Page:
Harvey Pynn / Consultant in Emergency Medicine / Bristol Royal Infirmary
Barry Roberts / Expedition Skier
Winter is here again and with it the promise of glorious powder and crisp, blue, water ice. As we all know, avalanche safety and management are core topics for the medic in winter. So, we asked Harvey Pynn and Barry Roberts to remind us of the fundamentals. Harvey Pynn is a Consultant in Emergency Medicine and Pre-Hospital Care in the South-West, with extensive expedition experience. Barry Roberts is an experienced expedition skier (Greenland, Nepal, Pakistan and Tibet), the co-author (with Doug Gurr) of Staying Alive Off Piste and the Commercial Director of Wilderness Medical Training.
Like a climber, pushing their grade with sketchy protection and being confronted with a sudden possibility of a bad fall, the back country skier’s situation can quickly go from a state of pleasure and flow, to one of fear and panic when they realise they are in dodgy terrain. Retreat is usually not easy. Carrying on may be lethal.
Avalanche safety is a big topic. Indeed, people have devoted their professional lives to snow pack analysis, snow crystal metamorphosis and optimal search and rescue strategies. For this article, we have purposely steered clear of these areas (interesting and important though they are), choosing to focus instead on three tried and tested axioms to help to keep you safe in the back country. We will then go through the medical management of the avalanche victim.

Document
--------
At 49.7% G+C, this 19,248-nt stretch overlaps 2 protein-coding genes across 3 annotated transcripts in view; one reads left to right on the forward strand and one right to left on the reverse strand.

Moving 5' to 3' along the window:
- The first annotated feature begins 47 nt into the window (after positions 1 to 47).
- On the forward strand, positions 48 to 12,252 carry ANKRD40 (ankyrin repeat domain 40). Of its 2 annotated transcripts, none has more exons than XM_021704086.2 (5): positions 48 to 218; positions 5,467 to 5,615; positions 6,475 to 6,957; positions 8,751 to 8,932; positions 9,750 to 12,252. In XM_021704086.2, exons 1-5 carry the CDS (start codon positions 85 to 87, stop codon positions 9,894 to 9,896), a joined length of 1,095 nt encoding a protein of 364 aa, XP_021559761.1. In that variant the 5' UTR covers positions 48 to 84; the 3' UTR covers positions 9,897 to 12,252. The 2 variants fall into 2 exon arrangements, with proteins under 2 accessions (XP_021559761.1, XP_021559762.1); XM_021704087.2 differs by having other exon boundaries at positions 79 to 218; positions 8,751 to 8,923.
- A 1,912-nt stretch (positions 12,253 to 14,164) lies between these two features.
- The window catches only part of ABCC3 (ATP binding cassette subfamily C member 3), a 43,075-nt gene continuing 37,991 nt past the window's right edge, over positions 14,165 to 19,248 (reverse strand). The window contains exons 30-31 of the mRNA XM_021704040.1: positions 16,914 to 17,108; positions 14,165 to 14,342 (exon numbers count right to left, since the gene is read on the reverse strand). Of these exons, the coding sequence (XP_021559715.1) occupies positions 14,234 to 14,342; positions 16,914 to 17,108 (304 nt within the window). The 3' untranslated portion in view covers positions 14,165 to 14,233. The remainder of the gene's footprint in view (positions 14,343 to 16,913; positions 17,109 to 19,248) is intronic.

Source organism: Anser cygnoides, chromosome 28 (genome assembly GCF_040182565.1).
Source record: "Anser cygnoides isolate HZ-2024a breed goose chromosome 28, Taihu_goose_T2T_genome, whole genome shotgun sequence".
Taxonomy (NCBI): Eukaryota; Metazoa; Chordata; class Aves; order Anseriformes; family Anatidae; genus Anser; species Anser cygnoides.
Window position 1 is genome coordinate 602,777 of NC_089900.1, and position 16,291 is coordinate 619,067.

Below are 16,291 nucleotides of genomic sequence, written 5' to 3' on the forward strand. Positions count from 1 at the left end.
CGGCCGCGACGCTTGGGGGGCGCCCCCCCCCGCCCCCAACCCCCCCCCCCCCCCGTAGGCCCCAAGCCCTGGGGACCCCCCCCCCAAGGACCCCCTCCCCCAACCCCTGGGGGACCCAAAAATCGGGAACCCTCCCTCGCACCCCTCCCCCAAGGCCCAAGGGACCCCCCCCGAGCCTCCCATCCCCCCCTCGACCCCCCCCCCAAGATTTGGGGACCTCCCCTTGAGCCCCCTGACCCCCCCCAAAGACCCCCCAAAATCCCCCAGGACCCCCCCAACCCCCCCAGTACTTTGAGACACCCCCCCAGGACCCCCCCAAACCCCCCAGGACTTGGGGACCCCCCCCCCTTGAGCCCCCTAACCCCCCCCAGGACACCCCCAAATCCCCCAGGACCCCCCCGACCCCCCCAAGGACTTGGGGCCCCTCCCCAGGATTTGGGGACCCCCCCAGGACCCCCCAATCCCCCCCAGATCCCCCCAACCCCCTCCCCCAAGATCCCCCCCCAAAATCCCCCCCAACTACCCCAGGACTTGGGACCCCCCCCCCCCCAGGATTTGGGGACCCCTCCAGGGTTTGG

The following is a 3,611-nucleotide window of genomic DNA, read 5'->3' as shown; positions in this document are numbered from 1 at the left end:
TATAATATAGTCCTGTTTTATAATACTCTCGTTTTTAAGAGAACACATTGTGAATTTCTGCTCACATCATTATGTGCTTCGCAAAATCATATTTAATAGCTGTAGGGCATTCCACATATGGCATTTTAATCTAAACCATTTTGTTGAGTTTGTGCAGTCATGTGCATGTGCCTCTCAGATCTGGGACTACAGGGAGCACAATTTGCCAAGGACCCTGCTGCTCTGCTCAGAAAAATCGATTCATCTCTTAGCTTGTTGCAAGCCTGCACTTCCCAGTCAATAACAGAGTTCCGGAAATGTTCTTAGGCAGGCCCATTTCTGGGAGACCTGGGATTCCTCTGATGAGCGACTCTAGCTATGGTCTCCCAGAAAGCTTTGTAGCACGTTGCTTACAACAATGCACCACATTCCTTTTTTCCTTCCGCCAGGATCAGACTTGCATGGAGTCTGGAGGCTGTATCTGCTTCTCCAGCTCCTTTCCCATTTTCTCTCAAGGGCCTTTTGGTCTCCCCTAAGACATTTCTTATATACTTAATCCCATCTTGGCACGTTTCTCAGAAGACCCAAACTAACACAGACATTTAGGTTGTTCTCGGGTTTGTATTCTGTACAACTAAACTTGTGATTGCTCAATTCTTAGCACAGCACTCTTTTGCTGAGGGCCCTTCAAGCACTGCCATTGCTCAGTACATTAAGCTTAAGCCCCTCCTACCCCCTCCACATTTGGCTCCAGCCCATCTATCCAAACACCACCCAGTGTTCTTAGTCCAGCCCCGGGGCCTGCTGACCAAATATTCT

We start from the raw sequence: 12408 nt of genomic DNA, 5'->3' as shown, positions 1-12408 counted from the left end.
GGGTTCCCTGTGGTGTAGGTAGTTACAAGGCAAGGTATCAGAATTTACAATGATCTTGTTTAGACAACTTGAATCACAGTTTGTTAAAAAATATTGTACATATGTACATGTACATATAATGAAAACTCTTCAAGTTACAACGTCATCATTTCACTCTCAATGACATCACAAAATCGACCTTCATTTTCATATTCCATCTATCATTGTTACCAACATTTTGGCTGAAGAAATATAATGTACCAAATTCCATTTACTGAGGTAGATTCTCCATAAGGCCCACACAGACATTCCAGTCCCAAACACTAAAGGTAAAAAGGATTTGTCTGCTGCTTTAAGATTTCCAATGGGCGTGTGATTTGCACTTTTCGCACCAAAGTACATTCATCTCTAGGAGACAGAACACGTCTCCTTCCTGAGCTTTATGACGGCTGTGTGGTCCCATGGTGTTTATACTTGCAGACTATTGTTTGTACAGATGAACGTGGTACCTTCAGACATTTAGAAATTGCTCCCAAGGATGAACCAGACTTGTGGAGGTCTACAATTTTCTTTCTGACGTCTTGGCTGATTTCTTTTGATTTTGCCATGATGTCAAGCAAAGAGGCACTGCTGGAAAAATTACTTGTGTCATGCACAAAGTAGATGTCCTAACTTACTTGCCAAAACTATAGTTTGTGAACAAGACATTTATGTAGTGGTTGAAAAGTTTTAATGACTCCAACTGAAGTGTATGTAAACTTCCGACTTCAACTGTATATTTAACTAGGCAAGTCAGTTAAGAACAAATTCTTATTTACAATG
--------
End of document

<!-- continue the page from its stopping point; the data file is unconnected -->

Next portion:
Axiom 1 – Don’t go if you don’t know
In a managed ski domain, professional ski patrollers monitor, assess, manage and publicise the risks over the ski season. Once you venture out of bounds, you’re on your own and this especially applies to the remote expedition setting above the snowline, which may be winter or summer in the highest mountains. You have to rely on your judgment. Look out for red flags including:
Obvious avalanche activity / Clearly evidence of instability
Recent significant snowfall (+10-20cm) / Especially if associated with strong winds. Wind moves the snow around, “loading” certain slopes and aspects with packed snow. This is particular true in the lee of the wind.
Rapidly rising temperatures / Increase instability.
Most areas publish a local hazard level, based on a professional assessment of the snowpack. It is worth noting that while a hazard level of ‘3’ on a five-point scale may seem ‘average’, the risk is actually described as ‘considerable’. Indeed, most avalanche accidents happen when the risks are rated at 3. The ratings can change daily. For example, over the recent Christmas 2014 period in Chamonix the hazard level ranged from 1-4.
Everyone in the party should be equipped with an avalanche shovel, transceiver and probe. Don’t head out if you can’t use these confidently